Tetouan How Many Days
ROOFTOP VIEW OF TETOUAN MEDINA

Tetouan How Many DaysTetouan How Many Days
TETOUAN’S VILLE NUVELLE OR NEW MEDINA

Tetouan How Many Days
A COLORFUL PART OF TETOUAN’S OLD MEDINA

 

 

TETOUAN FOOD TRIP


One of the things we benefited from by walking all the way to Bab Okla from the bus station is this simple hole-in-the-wall eatery located across Supratours. Well, we could’ve actually eaten here and taken the bus, but we probably wouldn’t have if we didn’t decide to walk.

Anyways, they serve rice meals, which made us all excited and giddy, it was something we missed during our Asilah food trip. Well, rice meals in the sense that they serve rice and they serve hot meals. They don’t necessarily serve them together, pairing their meals with bread instead. The staff was chagrined, and the other patrons weirded out, that we’re combining their food with rice. We then asked for the bread as take-aways, para llevar, for our dinner, lol.

Far as this restaurant is from where we’re staying, we dined on this place every single day—once during our arrival, the second time when we were out looking for an electric kettle (we decided on buying one for our drinking water instead of buying bottled water every time), and third, when we left for Chefchaoen.

Their food, which we really didn’t know the names of since they don’t have a menu, really resonated with us. It was so much like Filipino cooking—probably due to the heavy Spanish influence at Tetouan. If you take out the olives, the dishes were very similar to atsuete-infused and tomato-based meals in the Philippines, like giniling and afritada.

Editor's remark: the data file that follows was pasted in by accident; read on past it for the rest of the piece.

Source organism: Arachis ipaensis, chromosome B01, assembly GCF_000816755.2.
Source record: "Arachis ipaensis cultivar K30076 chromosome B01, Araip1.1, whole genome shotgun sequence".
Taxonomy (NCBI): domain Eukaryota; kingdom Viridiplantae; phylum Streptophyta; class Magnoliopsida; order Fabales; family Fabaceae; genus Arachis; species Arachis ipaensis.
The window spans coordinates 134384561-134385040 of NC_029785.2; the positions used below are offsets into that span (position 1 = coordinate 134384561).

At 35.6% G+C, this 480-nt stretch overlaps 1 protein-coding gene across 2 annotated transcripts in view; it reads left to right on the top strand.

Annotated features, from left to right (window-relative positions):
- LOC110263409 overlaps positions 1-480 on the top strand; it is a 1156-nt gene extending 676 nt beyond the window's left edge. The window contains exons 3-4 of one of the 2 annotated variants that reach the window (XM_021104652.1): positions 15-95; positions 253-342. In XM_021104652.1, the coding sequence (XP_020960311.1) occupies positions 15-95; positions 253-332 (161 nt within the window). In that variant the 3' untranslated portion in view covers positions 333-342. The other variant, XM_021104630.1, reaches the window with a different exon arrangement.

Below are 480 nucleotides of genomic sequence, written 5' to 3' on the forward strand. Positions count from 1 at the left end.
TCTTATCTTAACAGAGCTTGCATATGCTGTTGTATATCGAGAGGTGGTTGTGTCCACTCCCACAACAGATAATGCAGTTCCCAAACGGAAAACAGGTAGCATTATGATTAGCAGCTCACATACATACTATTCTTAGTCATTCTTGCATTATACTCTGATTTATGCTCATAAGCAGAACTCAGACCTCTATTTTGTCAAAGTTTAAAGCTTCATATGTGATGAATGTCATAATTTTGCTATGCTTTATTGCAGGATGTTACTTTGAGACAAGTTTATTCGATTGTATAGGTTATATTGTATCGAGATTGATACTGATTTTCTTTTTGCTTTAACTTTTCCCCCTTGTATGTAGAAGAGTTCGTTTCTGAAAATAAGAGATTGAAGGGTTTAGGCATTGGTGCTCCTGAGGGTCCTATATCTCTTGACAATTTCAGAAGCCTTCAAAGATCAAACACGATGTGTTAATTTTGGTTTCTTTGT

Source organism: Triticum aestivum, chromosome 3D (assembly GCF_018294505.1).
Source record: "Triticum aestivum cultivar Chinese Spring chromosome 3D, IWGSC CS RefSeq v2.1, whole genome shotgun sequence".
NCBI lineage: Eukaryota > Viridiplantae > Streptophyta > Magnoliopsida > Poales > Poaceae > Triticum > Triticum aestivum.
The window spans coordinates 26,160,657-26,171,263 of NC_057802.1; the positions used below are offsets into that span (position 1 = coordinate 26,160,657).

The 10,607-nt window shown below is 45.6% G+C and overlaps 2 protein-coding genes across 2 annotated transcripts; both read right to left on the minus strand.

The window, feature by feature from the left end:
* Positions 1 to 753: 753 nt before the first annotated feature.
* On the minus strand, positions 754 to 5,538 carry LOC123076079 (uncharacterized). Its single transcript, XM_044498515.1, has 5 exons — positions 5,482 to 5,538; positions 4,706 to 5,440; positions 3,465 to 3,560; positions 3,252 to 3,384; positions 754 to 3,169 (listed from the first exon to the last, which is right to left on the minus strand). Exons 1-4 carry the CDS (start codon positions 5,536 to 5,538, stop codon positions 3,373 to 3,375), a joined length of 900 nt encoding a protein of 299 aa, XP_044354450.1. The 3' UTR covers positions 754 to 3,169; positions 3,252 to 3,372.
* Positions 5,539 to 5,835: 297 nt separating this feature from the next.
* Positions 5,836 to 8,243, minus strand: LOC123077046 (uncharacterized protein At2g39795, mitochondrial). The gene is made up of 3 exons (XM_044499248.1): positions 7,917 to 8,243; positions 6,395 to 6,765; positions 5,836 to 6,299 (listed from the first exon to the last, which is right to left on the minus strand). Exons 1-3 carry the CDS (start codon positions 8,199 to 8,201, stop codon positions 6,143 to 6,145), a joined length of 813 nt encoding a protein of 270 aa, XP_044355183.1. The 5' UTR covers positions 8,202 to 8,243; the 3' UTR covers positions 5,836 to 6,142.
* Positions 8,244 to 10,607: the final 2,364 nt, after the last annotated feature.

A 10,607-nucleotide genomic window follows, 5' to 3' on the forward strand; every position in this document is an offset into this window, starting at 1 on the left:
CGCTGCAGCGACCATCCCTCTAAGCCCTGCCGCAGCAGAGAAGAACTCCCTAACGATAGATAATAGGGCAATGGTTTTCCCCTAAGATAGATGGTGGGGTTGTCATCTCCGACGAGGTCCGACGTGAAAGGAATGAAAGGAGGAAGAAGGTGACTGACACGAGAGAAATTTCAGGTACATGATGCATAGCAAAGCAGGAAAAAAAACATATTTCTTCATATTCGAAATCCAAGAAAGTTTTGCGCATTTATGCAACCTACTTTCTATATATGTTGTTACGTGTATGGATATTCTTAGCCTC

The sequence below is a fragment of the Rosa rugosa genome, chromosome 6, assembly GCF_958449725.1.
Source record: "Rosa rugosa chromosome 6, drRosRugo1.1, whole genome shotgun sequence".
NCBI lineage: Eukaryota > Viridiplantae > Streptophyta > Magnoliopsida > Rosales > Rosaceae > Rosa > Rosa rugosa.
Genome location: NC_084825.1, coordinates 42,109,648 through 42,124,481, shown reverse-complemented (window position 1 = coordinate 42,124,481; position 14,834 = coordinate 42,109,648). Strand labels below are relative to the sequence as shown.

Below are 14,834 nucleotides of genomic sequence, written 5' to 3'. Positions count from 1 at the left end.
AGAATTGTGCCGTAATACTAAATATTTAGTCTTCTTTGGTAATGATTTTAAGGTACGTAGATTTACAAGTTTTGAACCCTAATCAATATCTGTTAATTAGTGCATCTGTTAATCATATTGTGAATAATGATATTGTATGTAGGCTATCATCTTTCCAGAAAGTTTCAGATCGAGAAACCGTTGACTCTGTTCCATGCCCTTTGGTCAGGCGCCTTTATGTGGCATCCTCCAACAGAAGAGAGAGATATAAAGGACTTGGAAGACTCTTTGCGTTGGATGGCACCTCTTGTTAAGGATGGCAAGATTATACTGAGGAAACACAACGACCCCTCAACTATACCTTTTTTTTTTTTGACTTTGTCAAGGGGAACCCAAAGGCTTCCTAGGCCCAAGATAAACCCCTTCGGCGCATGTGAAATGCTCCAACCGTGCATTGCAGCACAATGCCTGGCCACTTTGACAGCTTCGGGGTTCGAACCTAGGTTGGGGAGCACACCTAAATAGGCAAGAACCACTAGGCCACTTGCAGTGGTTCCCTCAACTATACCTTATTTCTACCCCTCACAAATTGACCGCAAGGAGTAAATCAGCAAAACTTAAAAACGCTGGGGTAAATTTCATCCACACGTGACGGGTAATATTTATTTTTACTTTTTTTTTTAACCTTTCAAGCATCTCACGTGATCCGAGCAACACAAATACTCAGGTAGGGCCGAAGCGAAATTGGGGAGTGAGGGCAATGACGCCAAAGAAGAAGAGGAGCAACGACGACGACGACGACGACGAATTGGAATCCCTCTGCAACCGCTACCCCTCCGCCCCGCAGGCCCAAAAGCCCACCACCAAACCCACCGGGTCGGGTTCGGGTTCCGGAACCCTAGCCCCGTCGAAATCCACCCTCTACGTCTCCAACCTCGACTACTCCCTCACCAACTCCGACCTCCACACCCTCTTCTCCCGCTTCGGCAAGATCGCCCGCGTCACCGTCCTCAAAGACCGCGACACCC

Tetouan Food Trip
MOROCCAN LEMON CHICKEN ON OLIVES

Tetouan Food Trip
LEMON LAMB SHANK WITH OLIVES, SERVED WITH BREAD. RICE & FRIES BOUGHT SEPARATELY.

Tetouan Food Trip
KEFTA WITH OLIVES PLUS A SIDES OF VEGGIES

 

 

VILLE NOUVELLE


Another good thing that came out of all that walking is that we got to see Tetouan’s Ville Nouvelle or the development outside its old medina without even meaning to.

Walking around Tetouan is pretty safe even if this is a busy town—buses regularly ply its roads and taxis are everywhere. We stop every once in a while to take photos of the charming art deco buildings, the crumbling walls of the medina perched high above the rocky hill, and a small park littered with kids playing on see saws and mini caves that form at the base of the hill.

Tetouan Ville Nouvelle
TETOUAN’S MEDINA IS BUILT ABOVE A ROCKY HILL

Tetouan Ville Nouvelle
TETOUAN MUSEUM

Tetouan Ville Nouvelle
AT THE OUTSKIRTS OF THE ANDALUSIAN EXTENSION OF THE MEDINA

 

 

CASA MEDINA SANAA

  ADDRESS: 31 DERBE JENUI, BAB OKLA | GPS MAP COORDINATES: 35.570544, -5.364135